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Whenever a prominent musician decides to leave his current band and work on a wholly different project, it can be sure that their fans and detractors alike are braced to be cock-slapped with whatever fetid music they have envisioned; they descend down to another circle of hell all in the name of exercising their creativity. Wintersun's self titled debut did not have the same effect on the fanbase that Jari had gathered from his days with Ensiferum and as a whole has been warmly received by the metal community despite the fact it's pretty shit; most of the time at least.
'Wintersun' is an oddity; at times it sounds like Jari had been listening to one too many Children of Bodom LPs (the early ones of course) and in other sections it is disturbingly reminiscent of Ensiferum, just without all the ghastly folk instruments pervading every square inch of the music. The two opening songs, "Beyond the Dark Sun" and "Winter Madness", are pretty fucking awesome; very majestic sounding melodic death metal. Again, the closest description I can think of is Children of Bodom's 'Hatebreeder' which is a compliment if you're thinking otherwise; there's nothing wrong with ball-bustingly fast riffs and solos with some exceptionally flamboyant but appropriate keyboards. Even the more melodic sections in "Winter Madness" seem to flow unhindered within the confines of the song and enhance it.
At this point of the album my cynicism gland kicked in and reminded me that the gentleman fronting this band had previously been in Ensiferum and thus, it was inevitable he'd cock this up somehow and by golly, he upped that cock with some legendary talent indeed. The remainder of the album can be split into two distinct species, songs that are; far too long or far too melodic.
Let's tackle the first species of this decrepit pair; exceptionalis longus (note: I know absolutely no Latin. Consider this abuse of an ancient language as being artistic license or something). This creature isn't necessarily repulsive; at first glance songs such as "Battle Against Time" and "Starchild" hardly differ from the two aforementioned tracks and are quite enjoyable for the first four minutes or so. After this time though you've got the idea, and the riffs aren't being varied to such a degree to alleviate the glaringly obvious flaw that you've still got another three or four minutes of this to go. There are quite a few melodic and keyboard breaks throughout that have been wedged in as a rather limp-dicked effort at being epic, but hardly achieve what their entire purpose is based on.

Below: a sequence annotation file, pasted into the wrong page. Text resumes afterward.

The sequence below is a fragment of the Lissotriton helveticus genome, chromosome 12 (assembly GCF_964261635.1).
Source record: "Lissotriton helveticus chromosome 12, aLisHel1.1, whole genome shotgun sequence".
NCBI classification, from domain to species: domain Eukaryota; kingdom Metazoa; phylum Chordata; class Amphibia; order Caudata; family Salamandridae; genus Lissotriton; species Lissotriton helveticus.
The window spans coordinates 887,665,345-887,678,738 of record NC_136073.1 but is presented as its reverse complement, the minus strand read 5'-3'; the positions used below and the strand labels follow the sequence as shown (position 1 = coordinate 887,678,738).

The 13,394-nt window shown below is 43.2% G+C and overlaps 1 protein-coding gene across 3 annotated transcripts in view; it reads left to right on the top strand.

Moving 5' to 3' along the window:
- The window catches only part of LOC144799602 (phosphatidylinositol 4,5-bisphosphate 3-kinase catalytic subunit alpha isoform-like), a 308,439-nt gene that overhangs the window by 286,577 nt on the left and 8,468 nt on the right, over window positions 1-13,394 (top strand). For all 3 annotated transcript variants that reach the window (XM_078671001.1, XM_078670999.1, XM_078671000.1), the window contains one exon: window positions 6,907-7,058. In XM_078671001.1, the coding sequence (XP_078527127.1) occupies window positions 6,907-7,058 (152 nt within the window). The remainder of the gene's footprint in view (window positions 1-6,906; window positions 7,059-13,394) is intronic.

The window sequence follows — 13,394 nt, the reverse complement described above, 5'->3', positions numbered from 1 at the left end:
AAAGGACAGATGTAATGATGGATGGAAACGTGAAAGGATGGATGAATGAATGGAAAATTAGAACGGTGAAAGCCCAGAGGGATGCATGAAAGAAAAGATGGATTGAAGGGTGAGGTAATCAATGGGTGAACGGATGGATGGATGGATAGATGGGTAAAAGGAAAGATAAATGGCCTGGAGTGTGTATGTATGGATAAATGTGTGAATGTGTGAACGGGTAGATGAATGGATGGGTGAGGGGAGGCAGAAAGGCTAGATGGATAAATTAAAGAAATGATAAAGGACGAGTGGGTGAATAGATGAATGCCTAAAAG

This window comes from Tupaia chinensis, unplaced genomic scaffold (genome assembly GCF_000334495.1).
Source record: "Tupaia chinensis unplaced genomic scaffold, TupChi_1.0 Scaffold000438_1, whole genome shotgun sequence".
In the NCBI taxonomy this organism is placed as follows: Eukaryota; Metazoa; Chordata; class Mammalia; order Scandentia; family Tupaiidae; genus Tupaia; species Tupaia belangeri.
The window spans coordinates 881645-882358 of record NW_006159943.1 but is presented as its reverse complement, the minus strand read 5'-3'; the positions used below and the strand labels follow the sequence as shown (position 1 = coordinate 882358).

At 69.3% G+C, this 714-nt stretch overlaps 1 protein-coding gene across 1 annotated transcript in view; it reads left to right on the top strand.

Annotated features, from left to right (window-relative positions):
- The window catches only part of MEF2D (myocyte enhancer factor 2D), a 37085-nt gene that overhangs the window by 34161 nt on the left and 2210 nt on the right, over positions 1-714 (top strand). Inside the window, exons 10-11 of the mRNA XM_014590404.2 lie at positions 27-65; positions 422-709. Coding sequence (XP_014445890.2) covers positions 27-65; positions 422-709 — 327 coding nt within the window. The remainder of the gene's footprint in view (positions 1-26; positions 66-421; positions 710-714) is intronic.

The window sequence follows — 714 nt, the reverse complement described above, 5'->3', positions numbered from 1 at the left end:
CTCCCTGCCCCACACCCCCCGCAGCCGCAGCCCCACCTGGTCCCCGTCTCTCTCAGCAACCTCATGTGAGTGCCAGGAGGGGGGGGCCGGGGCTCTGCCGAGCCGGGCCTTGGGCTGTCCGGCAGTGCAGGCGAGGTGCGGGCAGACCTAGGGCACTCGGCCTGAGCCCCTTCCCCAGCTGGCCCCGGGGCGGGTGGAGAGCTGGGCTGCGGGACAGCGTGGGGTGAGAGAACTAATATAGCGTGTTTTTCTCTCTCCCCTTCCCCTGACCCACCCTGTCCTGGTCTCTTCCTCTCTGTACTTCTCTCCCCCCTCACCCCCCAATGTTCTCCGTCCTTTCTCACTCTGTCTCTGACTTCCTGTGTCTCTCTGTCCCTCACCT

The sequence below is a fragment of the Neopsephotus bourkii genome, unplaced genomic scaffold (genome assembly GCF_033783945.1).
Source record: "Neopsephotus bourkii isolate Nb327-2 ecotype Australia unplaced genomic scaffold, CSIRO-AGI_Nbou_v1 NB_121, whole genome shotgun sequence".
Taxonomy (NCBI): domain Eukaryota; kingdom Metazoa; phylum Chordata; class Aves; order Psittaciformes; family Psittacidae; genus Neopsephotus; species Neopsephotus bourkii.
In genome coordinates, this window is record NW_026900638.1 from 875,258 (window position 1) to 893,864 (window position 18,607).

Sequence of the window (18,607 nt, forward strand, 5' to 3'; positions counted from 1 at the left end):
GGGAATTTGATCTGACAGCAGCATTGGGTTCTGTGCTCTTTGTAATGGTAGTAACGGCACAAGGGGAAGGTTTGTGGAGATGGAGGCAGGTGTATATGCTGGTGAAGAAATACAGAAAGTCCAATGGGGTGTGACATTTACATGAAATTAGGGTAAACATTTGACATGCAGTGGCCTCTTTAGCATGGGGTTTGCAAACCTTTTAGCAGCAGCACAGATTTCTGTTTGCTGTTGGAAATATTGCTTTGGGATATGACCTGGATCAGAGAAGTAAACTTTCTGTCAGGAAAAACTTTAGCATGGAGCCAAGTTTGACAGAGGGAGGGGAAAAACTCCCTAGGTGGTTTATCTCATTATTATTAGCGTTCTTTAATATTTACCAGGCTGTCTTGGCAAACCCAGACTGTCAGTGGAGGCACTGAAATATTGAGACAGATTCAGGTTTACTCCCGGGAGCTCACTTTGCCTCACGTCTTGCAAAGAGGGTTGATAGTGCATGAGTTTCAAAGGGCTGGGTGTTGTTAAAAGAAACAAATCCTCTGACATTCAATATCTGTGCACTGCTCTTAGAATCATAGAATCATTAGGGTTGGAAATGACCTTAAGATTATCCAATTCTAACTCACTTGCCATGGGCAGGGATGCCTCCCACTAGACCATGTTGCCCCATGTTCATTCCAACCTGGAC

The second species is far more numerous however and will at times exhibit similar initial attributes as the previous one; fast riffing, lots of decent keyboards and such (I was going to give this one a Latin name as well but it'd be the same as above except I was going to bastardise the word 'melodic'). Regardless, this species is far more guileful and will gush forth with a deluge of melodious keyboards and slower riffs that will send to sleep faster than a flunitrazepam martini (shaken, not stirred). "Sleeping Stars" and "Death and Healing" are the most devoid of any substance, being nothing more than an exercise in exhausting your patience by going through the typical melodic/ballad song structure. I can only assume that Wintersun are still trying to be epic but at this point in the album I'm finding my 1300 page book on university-level calculus to be far more enthralling.
On the whole though, there are just so many moments that are just irrevocably terrible; the (synth?) trumpets in the latter half of "Starchild", the stupid whispering over the ambient backdrop in the first half of "Beautiful Death" and the entirety of the song "Sadness and Hate". However if they aren't bowel-clenchingly bad then they're most likely to be completely redundant and in most cases they're detrimental to the overall quality, like a thorned appendix.
I suppose the only real saving grace (besides the first two tracks) is that the musicians are extraordinarily talented and there are some amazing solos and lead work throughout the entire album. Even the faster riffs, despite their repetition and tendency to wear thin, are a great listen during the first couple of times they cycle through. The problem is that Wintersun suffer from trying far too hard to create an epic album when they could make an excellent, straight-up melodic death metal album; it would certainly be far greater than the usual gothenburg plague we've been weathering these past few years.
Thus in the name of wanking off to one's own superiority, we end up with Wintersun's self titled; an album that will appeal to if you couldn't get enough of early Children of Bodom and have an immense tolerance for soul-draining melodic songs/sections and keyboards. Also recommended for the hardcore BDSM crowd; the sounds emitted from this album will get your sub squealing louder than your other 'sounds'.